Brewer Combines State of the Borough with Activist Fair, Panel

MANHATTAN — The mid-30s temperature and driving rain did not keep Manhattanites from showing up for Manhattan Borough President Gale A. Brewer’s third State of the Borough, held at the Manhattan Center on Sunday, Feb. 12. The entire day was focused on the theme of activism.

Gale Brewer gave her State of the Borough address to a packed crowd at the Manhattan Center. (Jack McLoone)

Prior to Brewer’s speech, there was an “Activist Fair” featuring 15 local activism groups. Following her remarks, there was also a panel focused on the theme of activism in the current political climate.

Brewer used her Address to touch on many different topics, including local legislation that she is hoping to push through in the coming year, but a good portion of her time was spent discussing activism. The crowd, which was estimated to be well over 800 people, was in line with the Democrats position, often responding verbally to different remarks made about President Trump and his appointees.

“It’s a moment that can’t help but be different because of President Trump, who’s actions and appointments challenge not just policies we support and depend on, but even the basic ideas of America that we thought we sacrosanct,” said Brewer. She continued on to say that President Trump’s actions and policies have given everyone who cares about New York at least one thing to be worried about.

While going through the various hit points of her Address, Brewer once again turned the light to the rise of activism when discussing community boards, stating that there has been a surge of greater than 35 percent of new applicants to these boards since the election.

The groups present at the Activism Fair were diverse, but all focused on the theme of grassroots and local activism.

One such group was the New York Progressive Action Network, a collection of Bernie Sanders supporters that have rebranded and now try to help people spread their messages.

“It’s historically a very good time [for activism],” said Ting Barrow, a Steering Committee Member for NYPAN. “You know, there’s a tremendous need for it, a tremendous grassroots uprising of a lot of people who want to do something.”

NYPAN was one of the 15 activism groups in attendance before the Address. (Jack McLoone)

There were more national groups in attendance as well, such as Moms Demand Action For Gun Sense in America. According to Local Group Lead Janina Bandi, the New York City chapter of Moms Demand Action has over 5000 members.

“We’ve had a lot more signups without having a major shooting happen,” said Bandi. “Usually the big shooting happens and then we have an influx of members. Right now, every time he [President Trump] says something, we get [more signups].”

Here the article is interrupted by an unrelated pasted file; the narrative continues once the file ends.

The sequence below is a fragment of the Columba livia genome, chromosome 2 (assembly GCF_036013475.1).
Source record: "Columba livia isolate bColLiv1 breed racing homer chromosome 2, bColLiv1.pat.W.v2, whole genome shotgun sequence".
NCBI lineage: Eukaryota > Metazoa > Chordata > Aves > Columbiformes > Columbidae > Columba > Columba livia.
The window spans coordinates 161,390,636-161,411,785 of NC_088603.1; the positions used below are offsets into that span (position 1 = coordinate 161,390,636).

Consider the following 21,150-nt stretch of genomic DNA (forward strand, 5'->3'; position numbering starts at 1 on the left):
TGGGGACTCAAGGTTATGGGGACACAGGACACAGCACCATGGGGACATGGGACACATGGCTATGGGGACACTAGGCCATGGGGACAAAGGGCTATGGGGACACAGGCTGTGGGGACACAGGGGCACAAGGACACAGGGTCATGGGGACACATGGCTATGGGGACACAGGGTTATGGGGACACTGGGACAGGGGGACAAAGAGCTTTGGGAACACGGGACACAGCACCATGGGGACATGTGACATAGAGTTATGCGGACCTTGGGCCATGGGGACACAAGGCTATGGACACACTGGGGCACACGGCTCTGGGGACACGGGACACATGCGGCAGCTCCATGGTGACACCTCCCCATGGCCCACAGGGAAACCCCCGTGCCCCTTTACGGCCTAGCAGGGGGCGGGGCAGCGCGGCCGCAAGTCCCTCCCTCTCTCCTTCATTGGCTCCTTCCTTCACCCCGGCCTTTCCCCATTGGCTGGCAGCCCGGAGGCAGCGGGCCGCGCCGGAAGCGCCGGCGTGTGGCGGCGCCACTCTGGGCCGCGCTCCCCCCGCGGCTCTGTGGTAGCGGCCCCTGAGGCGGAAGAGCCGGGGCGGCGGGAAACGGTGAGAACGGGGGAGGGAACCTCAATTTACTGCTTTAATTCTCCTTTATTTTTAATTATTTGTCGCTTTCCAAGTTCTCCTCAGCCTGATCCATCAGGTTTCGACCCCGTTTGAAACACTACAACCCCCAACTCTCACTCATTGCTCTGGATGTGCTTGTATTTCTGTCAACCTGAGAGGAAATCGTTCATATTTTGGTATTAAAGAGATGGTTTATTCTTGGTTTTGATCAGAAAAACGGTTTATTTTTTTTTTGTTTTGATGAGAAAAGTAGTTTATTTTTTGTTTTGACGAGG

Brewer’s ties to activism were apparent throughout the event. One of the speakers to introduce her was Tish James, the current New York City Public Adovcate, who described Brewer as a “21st century Eleanor Roosevelt.”

“She really appreciates what’s going on on the ground and she understands the importance,” said Bandi.

Other groups in attendance included Fight for 15, Planned Parenthood NY, NYCLU and Food Bank for New York City. A full list of the groups at the fair are available here.

Following the Address, Brewer moderated a panel featuring Jennifer Jones Austen from the Federation of Protestant Welfare Agencies, Angela Fernandez from the Northern Manhattan Coalition for Immigrant Rights, Janella Hinds from the United Federation of Teachers, Andrew Rasief, the founder of the Civic Hall & Personal Democracy Forum and Gene Stone, author of The Trump Survival Guide. The panel was focused on what individuals could do to empower their communities and push for their ideals over the next four to eight years.

Brewer (right) moderated the “What to Do, How to Win” panel following her State of the Borough Address. (Jack McLoone)

The well-attended event included people of all ages. This includes younger children, like the four-year-old daughter of Lindsey Cormack, a professor at Stevens Insitute of Technology who lives on the Upper East Side. Cormack understands there is some push back against politicizing children, but sees the message Brewer is promoting as just another lesson to teach her daughter.

“I teach her other values that I have about like healthy eating, so this is just part of that,” said Cormack.

Brewer made clear her commitment to continuing the growth of activism in Manhattan in the upcoming year and beyond, something her constituents appreciate.

“It’s important to combine the State of the Borough with saying, ‘Okay, every American, we need to stand up right now and make our voices heard and really work on our society from the ground up,’” said Bandi.